Have you ever considered the stress the average college student goes through? Or the many difficulties they face while studying for their careers and the problems these mental health issues can lead to?
Depression among college students is high with 36.4 percent reporting some kind of depression including feeling helplessness, overwhelmed, sadness, hopelessness, and powerless. A survey conducted by the Association of University and College Counseling Center directors in 2013 stated that depression is the main cause of college dropout students. If untreated, it can lead to serious problems later in life, including taking one’s own life. Depression can be extremely hard to treat. Some options are the Anxiety Depression Association of America, Institute of Mental Health, and Ulifeline which is a project of the JED foundation. They were created to provide resources to help deal with issues of depression.
Another mental health concern that affects many college students is anxiety. However, exhibiting anxiety symptoms alone doesn’t necessarily mean they have an anxiety disorder. Generalized Anxiety Disorder (GAD) occurs when the anxiety is frequent enough to interfere with a student’s everyday life. GAD causes a tremendous amount of stress and fear. According to the Anxiety and Depression Association of America (ADAA), 40 million adults over the age of 18 are affected by an anxiety disorder. Seventy-five percent of college students experience some sort of anxiety before the end of college.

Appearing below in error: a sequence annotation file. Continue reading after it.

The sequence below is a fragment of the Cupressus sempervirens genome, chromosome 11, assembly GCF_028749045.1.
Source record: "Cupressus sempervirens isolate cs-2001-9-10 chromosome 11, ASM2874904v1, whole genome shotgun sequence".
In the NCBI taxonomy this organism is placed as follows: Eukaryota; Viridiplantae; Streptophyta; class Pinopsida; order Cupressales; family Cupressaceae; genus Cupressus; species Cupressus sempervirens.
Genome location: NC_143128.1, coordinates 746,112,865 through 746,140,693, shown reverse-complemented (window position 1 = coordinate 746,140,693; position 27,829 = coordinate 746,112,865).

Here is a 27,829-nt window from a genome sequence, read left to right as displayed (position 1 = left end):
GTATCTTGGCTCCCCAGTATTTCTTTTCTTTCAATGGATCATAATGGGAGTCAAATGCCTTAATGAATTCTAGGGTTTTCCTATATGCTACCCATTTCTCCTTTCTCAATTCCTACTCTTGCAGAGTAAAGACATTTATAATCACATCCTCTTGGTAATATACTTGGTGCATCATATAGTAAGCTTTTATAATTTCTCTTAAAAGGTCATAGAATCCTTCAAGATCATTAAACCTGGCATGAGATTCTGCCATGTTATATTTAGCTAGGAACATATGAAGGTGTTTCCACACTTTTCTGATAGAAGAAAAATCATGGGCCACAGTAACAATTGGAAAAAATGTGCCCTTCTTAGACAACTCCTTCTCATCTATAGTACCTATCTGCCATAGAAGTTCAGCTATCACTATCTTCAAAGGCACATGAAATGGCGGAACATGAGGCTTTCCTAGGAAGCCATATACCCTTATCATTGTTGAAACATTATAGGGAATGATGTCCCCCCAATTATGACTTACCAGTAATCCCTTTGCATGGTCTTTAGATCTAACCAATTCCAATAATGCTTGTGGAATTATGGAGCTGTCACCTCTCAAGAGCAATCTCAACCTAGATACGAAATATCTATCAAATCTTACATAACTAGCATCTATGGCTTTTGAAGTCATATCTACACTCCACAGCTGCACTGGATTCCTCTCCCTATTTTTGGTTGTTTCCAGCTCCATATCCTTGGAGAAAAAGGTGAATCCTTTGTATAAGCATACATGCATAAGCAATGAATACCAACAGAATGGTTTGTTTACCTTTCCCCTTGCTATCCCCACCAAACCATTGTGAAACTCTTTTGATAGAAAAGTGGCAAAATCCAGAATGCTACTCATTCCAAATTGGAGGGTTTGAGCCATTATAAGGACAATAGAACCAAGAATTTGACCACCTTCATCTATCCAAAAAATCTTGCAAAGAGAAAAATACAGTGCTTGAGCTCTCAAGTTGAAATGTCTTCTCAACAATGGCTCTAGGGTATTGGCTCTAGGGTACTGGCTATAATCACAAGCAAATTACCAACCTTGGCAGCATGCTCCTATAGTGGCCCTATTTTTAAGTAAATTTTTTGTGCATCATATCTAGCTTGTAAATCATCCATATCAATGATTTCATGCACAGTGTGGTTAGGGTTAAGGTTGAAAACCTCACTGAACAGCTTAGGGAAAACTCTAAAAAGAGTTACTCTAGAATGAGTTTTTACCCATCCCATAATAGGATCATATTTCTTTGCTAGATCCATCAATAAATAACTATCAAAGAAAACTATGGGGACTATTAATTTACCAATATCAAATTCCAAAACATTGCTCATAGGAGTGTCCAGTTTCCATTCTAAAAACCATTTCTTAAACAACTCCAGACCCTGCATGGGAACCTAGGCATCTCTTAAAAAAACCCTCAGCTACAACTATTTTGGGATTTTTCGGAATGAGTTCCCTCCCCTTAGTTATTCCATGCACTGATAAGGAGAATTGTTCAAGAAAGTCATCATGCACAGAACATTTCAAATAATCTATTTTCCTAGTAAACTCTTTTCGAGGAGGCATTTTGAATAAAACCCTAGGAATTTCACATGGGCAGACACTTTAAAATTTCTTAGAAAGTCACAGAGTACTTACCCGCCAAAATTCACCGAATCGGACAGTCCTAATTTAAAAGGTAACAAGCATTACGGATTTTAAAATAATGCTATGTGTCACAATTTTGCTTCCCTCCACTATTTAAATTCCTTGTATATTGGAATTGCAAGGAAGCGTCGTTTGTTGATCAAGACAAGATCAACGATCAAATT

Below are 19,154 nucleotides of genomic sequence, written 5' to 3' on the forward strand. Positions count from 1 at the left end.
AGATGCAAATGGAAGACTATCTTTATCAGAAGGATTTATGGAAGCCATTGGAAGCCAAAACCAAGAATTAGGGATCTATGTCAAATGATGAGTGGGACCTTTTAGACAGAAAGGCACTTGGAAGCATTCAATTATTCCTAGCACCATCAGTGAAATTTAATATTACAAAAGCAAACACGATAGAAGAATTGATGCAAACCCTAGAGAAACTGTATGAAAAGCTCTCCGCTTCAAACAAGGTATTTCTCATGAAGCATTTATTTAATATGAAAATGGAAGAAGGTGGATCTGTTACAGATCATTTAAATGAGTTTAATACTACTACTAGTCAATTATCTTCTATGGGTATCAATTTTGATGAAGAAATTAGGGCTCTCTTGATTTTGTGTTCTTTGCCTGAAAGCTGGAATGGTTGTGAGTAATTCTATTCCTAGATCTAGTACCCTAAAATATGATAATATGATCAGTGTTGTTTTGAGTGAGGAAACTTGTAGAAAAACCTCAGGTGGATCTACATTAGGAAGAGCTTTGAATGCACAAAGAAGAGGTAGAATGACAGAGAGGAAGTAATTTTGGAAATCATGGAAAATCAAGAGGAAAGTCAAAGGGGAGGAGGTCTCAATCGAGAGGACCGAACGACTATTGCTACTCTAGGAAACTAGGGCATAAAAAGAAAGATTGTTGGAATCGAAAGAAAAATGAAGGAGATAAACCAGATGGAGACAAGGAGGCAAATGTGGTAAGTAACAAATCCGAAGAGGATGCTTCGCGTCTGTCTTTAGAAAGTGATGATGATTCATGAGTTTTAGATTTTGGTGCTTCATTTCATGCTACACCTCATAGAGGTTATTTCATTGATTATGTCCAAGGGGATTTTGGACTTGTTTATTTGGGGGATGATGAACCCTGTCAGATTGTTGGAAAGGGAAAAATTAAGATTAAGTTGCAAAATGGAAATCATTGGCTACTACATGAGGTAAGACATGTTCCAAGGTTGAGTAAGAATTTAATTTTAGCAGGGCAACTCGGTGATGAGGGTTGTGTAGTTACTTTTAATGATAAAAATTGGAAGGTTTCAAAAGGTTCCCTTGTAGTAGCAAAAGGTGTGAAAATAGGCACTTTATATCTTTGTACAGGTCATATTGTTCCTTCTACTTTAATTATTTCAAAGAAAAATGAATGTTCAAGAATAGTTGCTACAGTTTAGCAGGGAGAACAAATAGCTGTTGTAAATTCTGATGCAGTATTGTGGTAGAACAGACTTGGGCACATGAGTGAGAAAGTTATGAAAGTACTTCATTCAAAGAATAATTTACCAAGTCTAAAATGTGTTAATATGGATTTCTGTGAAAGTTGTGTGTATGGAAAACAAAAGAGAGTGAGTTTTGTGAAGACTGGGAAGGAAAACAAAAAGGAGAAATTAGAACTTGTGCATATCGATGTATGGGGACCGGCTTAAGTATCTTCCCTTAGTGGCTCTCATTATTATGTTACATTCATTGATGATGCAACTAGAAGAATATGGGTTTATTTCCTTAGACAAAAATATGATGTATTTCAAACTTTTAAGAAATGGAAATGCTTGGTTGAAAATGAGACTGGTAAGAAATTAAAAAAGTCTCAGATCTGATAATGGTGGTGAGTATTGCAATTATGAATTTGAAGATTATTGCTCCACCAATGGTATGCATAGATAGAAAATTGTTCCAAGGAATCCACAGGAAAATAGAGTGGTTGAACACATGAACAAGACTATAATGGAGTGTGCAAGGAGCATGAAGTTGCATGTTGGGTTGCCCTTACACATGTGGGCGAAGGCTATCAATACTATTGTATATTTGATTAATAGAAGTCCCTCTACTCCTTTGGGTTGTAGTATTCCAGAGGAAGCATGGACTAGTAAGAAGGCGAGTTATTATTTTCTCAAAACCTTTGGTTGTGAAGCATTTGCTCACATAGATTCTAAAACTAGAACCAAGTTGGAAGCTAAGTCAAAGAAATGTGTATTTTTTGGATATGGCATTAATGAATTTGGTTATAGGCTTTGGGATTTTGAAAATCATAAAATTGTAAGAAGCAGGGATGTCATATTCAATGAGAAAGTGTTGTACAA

Improper treatment of anxiety and/or depression may lead to an increased number of suicide incidents. As many as 39,518 suicides were reported in 2011 by the Center for Disease Control and Prevention and suicide rates have been on the rise. In 2013, suicide was the tenth leading cause of death in the United States, and the second leading cause of death among college students.
A certain amount of stress and anxiety is a normal part of life; however, severe mental issues are affecting many college students. Most colleges have counselors, who can provide help and refer treatments, that you can go to.
This article originally appeared at Simpson Street Free Press, and was written by Brandon Alvarez, a former student writer and now a staff editor attending Madison College.